Norovirus: to close or not to close?

Noroviruses belong to the genus norovirus and the family caliciv

The Journal of Infectious Diseases has just published a special issue on norovirus, which is well worth reading. When norovirus strikes, there is an inclination to close the ward to new admissions at the earliest available opportunity in order to protect incoming patients. But when should the ward closure trigger be pulled? Not at all, as recommended by latest UK guidelines (risking continuation of the outbreak, fed by a steady stream of new victims…I mean admissions), when you get a single case of vomiting or diarrhoea (lots of unnecessary ward closure) or only when you have a lab confirmed outbreak on your hands (by which time the horse has already bolted and galloped through your hospital). The special issue included a useful modelling study providing some idea of the impact of various approaches to ward closure in response to noro outbreaks.

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The effect of closing and cleaning wards on infection rates

Not so long ago, the UK Government ordered a national ‘deep clean’. This prompted a fair amount of debate among experts and the public. If the NHS needed a spring clean, then does that mean that it was dirty in the first place? Perhaps. There does not seem to have been a formal evaluation of impact, but there is some rationale for closing and cleaning wards. For example, this paper from the early 1970s evaluated the impact of closing and cleaning five wards in London.

The five wards (four surgical and one medical) had an outbreak of MRSA (termed ‘cloxacillin-resistant S. aureus’). Rates of infection (termed ‘sepsis’) were monitored on the study wards before and after closing and cleaning. Wards were closed to admissions and emptied of patients. All fabrics were sent for laundering and all left over supplies were discarded. Cleaning comprised washing floors, walls and all other surfaces with hot water containing detergent; bed frames and furniture were also washed. The length of time that all this cleaning too is not specified, but I suspect it took place over several days. Crucially, staff and patients were screened for carriage of epidemic strains of S. aureus; colonised patients were not re-admitted after ward cleaning where possible.

The charts below show the impact on all infections (Figure 1), all S. aureus infection (Figure 2) and MRSA infection (Figure 3). Infection rates were compared 3 months before vs. 3 months after cleaning on Wards 1-3 and 6 months before vs. 6 months after on Wards 4 and 5. As you can see, the impact was pretty dramatic.

Noone Fig 1

Figure 1. Total infection rate (proportion of admissions infected) on the five wards before vs. after ward closing and cleaning.

Noone Fig 2

Figure 2. S. aureus infection rate (proportion of admissions infected) on the five wards before vs. after ward closing and cleaning.

Noone Fig 3

Figure 3. MRSA infection rate (proportion of admissions infected) on the five wards before vs. after ward closing and cleaning.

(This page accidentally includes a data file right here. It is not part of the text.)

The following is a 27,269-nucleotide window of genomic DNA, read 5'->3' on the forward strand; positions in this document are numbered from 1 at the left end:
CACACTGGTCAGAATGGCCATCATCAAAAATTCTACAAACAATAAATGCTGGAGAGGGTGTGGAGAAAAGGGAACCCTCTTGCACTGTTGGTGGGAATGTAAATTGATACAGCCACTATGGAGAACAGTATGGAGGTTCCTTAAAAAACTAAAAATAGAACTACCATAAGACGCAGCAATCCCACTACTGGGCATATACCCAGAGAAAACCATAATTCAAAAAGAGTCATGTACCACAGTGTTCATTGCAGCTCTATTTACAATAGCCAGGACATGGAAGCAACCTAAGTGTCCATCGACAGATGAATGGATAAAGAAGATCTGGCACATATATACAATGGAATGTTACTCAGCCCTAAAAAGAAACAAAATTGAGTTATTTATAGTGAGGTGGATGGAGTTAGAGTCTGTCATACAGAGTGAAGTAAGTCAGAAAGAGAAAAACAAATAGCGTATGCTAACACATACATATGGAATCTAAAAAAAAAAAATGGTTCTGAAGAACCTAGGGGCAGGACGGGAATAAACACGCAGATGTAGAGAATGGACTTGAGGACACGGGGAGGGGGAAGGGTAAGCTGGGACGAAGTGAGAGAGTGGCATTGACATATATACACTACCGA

The poor reduction in total infection rate on Ward 1, a gynecological ward, (Figure 1) is largely due to high Gram-negative infection rates before and after cleaning, most likely explained by endogenous urinary tract infections. Reductions in total infection rate and S. aureus infection rate appeared to be less on Wards 4 and 5, which could be influenced by the fact that rates were compared for 6 months pre and post ward closing and cleaning rather than 3 months on Wards 1-3. The impact of a one off environmental intervention is likely to diminish over time. It’s also interesting to note that the MRSA infections identified on Ward 5, a general surgical ward, after cleaning were due to a different strain of MRSA (determined by phage typing and antibiogram) than before cleaning. This new strain matched the outbreak strain from Ward 2. Two of the patients on Ward 5 who became infected with this strain were operated on in the same theatre as the infected patients from Ward 2 within two weeks of one another. Four other patients (on different wards) also appeared to acquire the strain in the same operating theatre.

The study has several important limitations. It is not possible to be certain whether active screening and isolation or ward closing and cleaning were responsible for the reduction in infection rates; it was probably combined impact. The study design lacked the rigor of more modern investigations: infection rates were not expressed in terms of patient-days and infection rates were compared for different time periods making direct comparison of the impact across the five wards difficult. Also, no environmental sampling was conducted to demonstrate the efficacy of the cleaning procedure (both initially and in terms of recontamination).

Notwithstanding these limitations, the study provides evidence that ward closing and cleaning combined with active screening and selective readmission resulted in a dramatic reduction in the rate of nosocomial infection on five study wards. The impact appeared to be most pronounced in the first three months, which is consistent with a reduction in environmental contamination. Outbreaks of MRSA were eradicated by closing and cleaning on all five study wards. However, there was evidence of new nosocomial transmission following the re-admission of infected patients. Finally there was some interesting circumstantial evidence of transmission within operating theatres.

Article citation: Noone P, Griffiths RJ. The effect of sepsis rates of closing and cleaning hospital wards. J Clin Pathol 1971;24:721-725.